The photos taken on April 8, provided to Global News by American space technology company Maxar, show a large Russian military convoy consisting of hundreds of vehicles moving south through the Ukrainian town of Velykyi Burluk, which is just north of the Donbas.
The convoy contained armoured vehicles, trucks with towed artillery and support equipment, Maxar said.
The imagery adds to the growing reports Russia is preparing to begin a significant assault in the Donbas, a region that has seen ongoing fighting between Russian-backed rebels and Ukrainian forces since 2014.
Moscow’s troop movements have been documented by western allies following the launch of the widespread war on Feb. 24. Russian President Vladimir Putin’s forces failed to capture a single major Ukrainian city, including the capital Kyiv, after weeks of significant resistance.
Russia is now doubling its efforts in the east, Great Britain’s defence ministry said on Monday as Moscow continued shelling the Donetsk and Luhansk regions. Powerful explosions rocked cities in the south and east, and air raid sirens blared out across Ukraine early Monday.
However, Ukrainian forces had beaten back several assaults and destroyed Russian tanks, vehicles and artillery equipment, it said in its regular intelligence update.
On Sunday night, President Volodymyr Zelenskyy said the coming week will be important.
“Russian troops will move to even larger operations in the east of our state,” he said.
“They may use even more missiles against us, even more air bombs. But we are preparing for their actions. We will answer.”
NATO Secretary-General Jens Stoltenberg last week said the military alliance would boost weapons supplies to Ukraine due to the planned offensive.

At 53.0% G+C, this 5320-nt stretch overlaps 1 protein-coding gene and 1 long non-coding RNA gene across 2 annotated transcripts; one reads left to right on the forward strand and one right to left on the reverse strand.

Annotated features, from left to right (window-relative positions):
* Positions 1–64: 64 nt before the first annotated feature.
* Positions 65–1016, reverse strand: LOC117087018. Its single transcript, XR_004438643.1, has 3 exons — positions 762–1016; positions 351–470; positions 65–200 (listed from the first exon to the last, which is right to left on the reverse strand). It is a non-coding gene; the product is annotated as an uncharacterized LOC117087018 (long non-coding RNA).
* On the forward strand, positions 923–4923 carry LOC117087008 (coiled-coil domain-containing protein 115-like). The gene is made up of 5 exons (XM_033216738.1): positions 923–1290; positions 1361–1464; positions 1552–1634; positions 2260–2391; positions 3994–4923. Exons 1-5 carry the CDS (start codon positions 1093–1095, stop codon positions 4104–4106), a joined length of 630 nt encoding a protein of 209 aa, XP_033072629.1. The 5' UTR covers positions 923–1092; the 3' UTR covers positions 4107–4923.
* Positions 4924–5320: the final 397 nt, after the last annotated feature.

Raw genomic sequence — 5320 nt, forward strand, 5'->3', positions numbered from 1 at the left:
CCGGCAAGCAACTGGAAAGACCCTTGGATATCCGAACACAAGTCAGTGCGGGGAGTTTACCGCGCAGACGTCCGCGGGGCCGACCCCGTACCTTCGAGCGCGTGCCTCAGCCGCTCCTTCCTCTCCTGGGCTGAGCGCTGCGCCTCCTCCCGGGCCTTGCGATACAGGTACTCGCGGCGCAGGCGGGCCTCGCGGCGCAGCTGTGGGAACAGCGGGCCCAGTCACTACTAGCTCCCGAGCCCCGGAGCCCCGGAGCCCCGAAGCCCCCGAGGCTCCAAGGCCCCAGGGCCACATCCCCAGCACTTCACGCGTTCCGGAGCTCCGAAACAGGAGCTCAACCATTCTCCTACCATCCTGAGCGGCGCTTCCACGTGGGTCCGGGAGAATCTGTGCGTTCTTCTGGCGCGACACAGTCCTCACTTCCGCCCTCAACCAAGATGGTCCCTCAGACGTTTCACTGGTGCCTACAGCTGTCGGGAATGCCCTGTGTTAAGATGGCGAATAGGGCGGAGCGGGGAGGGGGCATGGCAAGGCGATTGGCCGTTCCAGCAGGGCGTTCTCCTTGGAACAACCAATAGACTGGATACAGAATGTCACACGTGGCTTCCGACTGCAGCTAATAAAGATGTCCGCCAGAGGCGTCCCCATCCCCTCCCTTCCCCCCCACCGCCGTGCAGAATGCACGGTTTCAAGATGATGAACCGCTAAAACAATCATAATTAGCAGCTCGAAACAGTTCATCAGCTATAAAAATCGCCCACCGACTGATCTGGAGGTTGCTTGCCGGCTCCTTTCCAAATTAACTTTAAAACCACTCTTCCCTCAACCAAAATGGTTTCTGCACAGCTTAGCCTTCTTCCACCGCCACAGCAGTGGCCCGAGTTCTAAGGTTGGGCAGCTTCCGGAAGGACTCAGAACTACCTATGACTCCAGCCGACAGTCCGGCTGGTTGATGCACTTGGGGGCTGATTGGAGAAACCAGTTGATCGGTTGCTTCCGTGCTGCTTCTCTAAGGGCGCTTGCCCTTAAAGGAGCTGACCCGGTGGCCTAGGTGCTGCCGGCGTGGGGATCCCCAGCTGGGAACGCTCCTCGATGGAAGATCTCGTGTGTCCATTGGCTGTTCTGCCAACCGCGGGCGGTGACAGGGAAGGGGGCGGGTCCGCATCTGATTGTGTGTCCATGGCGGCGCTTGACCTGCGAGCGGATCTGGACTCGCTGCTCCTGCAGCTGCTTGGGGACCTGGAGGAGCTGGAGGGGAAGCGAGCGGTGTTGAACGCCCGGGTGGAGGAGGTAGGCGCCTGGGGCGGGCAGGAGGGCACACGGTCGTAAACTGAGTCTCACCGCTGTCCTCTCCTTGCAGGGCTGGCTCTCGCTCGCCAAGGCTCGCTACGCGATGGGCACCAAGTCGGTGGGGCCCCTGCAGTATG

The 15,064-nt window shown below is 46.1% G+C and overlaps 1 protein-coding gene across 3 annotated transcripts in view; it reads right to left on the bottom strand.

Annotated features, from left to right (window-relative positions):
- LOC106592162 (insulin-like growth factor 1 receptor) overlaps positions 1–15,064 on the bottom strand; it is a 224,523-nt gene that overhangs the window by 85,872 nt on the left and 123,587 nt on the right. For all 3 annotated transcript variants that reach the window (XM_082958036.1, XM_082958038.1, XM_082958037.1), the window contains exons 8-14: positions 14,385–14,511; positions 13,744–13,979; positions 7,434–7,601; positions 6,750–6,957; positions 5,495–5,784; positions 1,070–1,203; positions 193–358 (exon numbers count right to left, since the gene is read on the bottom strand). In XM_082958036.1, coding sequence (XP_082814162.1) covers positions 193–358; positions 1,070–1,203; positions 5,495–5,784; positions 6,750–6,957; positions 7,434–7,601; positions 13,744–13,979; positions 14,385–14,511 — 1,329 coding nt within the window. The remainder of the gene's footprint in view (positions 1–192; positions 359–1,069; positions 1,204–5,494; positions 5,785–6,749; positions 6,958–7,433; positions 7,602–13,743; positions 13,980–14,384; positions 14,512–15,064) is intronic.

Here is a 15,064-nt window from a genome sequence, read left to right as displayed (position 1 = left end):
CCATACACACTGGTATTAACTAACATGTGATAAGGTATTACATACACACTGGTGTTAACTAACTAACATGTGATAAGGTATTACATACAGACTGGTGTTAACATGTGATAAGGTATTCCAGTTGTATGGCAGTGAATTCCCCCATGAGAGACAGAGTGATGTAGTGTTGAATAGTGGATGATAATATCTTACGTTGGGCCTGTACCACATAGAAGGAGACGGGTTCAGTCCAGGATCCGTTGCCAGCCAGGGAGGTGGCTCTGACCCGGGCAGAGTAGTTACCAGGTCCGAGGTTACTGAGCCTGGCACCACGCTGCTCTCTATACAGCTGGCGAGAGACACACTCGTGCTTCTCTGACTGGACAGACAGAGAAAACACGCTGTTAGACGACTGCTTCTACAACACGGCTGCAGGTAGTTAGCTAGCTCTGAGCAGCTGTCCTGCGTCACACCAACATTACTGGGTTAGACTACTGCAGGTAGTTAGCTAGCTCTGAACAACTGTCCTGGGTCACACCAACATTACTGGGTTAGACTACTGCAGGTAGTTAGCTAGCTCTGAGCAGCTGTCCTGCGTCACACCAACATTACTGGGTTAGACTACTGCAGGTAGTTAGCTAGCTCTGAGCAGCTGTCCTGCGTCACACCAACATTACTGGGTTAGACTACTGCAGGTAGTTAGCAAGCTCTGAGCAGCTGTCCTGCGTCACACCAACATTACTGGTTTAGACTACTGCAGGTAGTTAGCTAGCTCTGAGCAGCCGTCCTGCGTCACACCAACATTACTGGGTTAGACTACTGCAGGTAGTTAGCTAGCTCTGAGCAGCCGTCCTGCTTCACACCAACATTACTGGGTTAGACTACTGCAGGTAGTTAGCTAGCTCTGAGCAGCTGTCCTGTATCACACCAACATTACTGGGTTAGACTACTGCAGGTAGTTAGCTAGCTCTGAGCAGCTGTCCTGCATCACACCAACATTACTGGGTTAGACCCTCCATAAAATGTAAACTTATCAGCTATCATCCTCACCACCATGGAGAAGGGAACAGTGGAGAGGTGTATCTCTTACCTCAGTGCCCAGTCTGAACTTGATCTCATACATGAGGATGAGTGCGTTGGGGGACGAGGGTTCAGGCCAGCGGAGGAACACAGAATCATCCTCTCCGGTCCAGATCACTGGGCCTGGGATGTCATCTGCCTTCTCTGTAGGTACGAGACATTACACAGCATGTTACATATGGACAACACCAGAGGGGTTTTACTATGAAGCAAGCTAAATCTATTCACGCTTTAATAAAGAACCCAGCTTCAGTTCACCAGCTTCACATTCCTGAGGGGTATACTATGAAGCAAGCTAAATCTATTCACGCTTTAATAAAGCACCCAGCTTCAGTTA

“In the coming weeks, we expect a further Russian push in eastern and southern Ukraine to try to take the entire Donbas and to create a land bridge to occupied Crimea,” he said.
Last month, Russia hinted it was going to begin shifting its military campaign to the Donbas after claiming success in its initial operation — reducing the effectiveness of Ukraine’s armed forces.
“The combat potential of the armed forces of Ukraine has been considerably reduced, which … makes it possible to focus our core efforts on achieving the main goal, the liberation of Donbas,” said Sergei Rudskoi, head of the Russian General Staff’s main operational directorate.
Reframing Russia’s goals may make it easier for Putin to claim a face-saving victory, military analysts have said. Moscow had said its goals included demilitarizing Ukraine. Western officials dismiss that as a baseless pretext for a war they said is aimed at toppling Ukraine’s government.
Just before the war began, Putin recognized the cities of Donetsk and Luhansk in the Donbas as independent states, home to two Russian separatists movements since 2014. Putin’s Feb. 21 decision drew widespread criticism from the West, which recognizes the regions as Ukrainian territory.
Russia’s war — the most serious conflict in Europe since the Balkans wars of the 1990s — has left a trail of death and destruction that has drawn condemnation from the West and triggered concern about Putin’s broader ambitions.
About a quarter of Ukraine’s 44 million population have been forced from their homes, cities turned into rubble, and thousands of people have been killed or injured — many of them civilians.
Peace talks have yet to produce any breakthroughs, and Russia said on Monday it would not stop the war while the negotiations happen.
Russian Foreign Minister Sergei Lavrov told state television he saw no reason not to continue talks with Ukraine, but insisted Moscow would not halt its military operation when the sides convene again.
He claimed Putin had ordered to suspend military action during the first round of talks between Russian and Ukrainian negotiators in late February, but that Moscow’s position had changed since.
“After we became convinced that the Ukrainians were not planning to reciprocate, a decision was made that during the next rounds of talks, there would be no pause (in military action) so long as a final agreement is not reached,” Lavrov said.
Last week, Lavrov accused Ukraine of presenting Moscow with an “unacceptable” draft peace deal. Kyiv dismissed his comments as a tactic to undermine Ukraine or divert attention from war crime accusations against Russian troops.
— with files from Reuters.
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